In the recent budget statement by Philip Hammond on November 22nd there was absolutely no mention of CR2 being funded. Indeed it is well known that the GLA & the London Mayor’s office will not have the funds to pay for all of it, nor will London Boroughs such as RB Kingston. The downgrading of the Chancellor’s Growth predictions suggest that the country & Kingston in particular is facing a significant slowdown in the economy, which is not expected by many experts to get the country out of recession until the mid-2020’s. So if Crossrail 2 is never built or seriously delayed are existing residents across the Borough & especially in Tolworth expected to put up with the enormous amount of development which is being forced upon them whether they like it or not? Should CR2 ever be built informed opinion suggests that it is not likely to be until started until the late 2030’s.

This CR2 premise is another in which this Action Plan is seriously flawed in the opinion of the Society. In his recent decision on the “Tesco” site, the Planning Inspector questioned what amount of weight could or should be afforded to the construction of CR2 & stated that it should not be given undue weight due to the uncertainty of it ever being built.

A3 'decking' travel plan
While the Society does not usually comment upon traffic matters nevertheless we are concerned about the plans for the decking over some of the A3 adjacent to Tolworth in Page 22 of the Plan & in the 2016 Direction of Travel document. These are in the Society’s opinion complete fantasy. It is uncosted & quite frankly in the current & future economic climate [mentioned above] we think that it will never, ever happen. This another ridiculous idea- which may blight residents’ lives & homes in that vicinity - & should be removed from both documents as it is fundamental flawed.

TFL appear to be happy with both this & the plans for Site H in terms of air quality, but as there assertions have not been published in detail in this document we have to question whether either of these proposals can be acceptable regarding their impact on the resulting air quality.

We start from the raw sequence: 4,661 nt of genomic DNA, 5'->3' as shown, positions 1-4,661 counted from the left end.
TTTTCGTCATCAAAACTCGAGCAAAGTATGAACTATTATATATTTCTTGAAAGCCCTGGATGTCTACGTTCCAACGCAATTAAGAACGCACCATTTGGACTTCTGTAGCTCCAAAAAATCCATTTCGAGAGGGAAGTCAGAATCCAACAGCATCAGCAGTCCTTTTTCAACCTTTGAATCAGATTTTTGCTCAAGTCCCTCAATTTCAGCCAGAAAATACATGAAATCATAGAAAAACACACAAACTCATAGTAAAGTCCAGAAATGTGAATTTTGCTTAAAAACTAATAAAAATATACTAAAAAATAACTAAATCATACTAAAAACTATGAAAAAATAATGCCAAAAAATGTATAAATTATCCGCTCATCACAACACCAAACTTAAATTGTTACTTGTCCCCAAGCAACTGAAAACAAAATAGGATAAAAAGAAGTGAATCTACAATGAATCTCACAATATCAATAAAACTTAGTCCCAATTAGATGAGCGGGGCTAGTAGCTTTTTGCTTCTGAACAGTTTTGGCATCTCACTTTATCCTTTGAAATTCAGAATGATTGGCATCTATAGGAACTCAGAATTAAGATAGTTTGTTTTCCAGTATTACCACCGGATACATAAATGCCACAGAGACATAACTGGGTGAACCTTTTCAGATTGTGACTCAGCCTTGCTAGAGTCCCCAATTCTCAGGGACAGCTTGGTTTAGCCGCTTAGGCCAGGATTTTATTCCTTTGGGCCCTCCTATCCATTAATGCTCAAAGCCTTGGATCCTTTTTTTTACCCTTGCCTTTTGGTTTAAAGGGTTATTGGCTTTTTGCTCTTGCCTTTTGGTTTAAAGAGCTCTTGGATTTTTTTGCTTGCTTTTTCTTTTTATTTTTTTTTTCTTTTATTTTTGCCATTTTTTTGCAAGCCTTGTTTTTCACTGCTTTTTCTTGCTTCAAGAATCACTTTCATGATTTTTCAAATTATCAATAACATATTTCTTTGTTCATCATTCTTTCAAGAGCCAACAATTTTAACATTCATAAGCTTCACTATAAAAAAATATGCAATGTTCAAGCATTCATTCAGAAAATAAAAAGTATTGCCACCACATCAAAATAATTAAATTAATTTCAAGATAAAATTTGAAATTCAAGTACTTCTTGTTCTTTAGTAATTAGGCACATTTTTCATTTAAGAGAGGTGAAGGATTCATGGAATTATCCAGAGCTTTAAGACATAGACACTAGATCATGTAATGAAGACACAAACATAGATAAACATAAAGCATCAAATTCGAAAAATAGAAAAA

Permitted or anticipated residential schemes would allow around 1360 dwellings to be built in Tolworth, whereas the 2012 Core Strategy suggested less than half that of around 600. This Core Strategy document has been superseded by the DOT* adopted in 2016 but this did not identify specific sites only that “selective redevelopment could take place in this part of the Borough” [page 22 last para]. However the DOT now suggests that Tolworth might accommodate a figure of 2,000 resumably based upon the subsequent various design studies that are set out in the later parts of the document?

The Society questions this figure & objects to many of these studies. We quote from Page 21 of the Plan which.. “reflects upon the quality of the existing built form & characteristics of the area to consider what an appropriate scale & form might be within this area..” The Society is deeply concerned that this statement is not then reflected in any way whatsoever in the development proposals illustrated in later pages.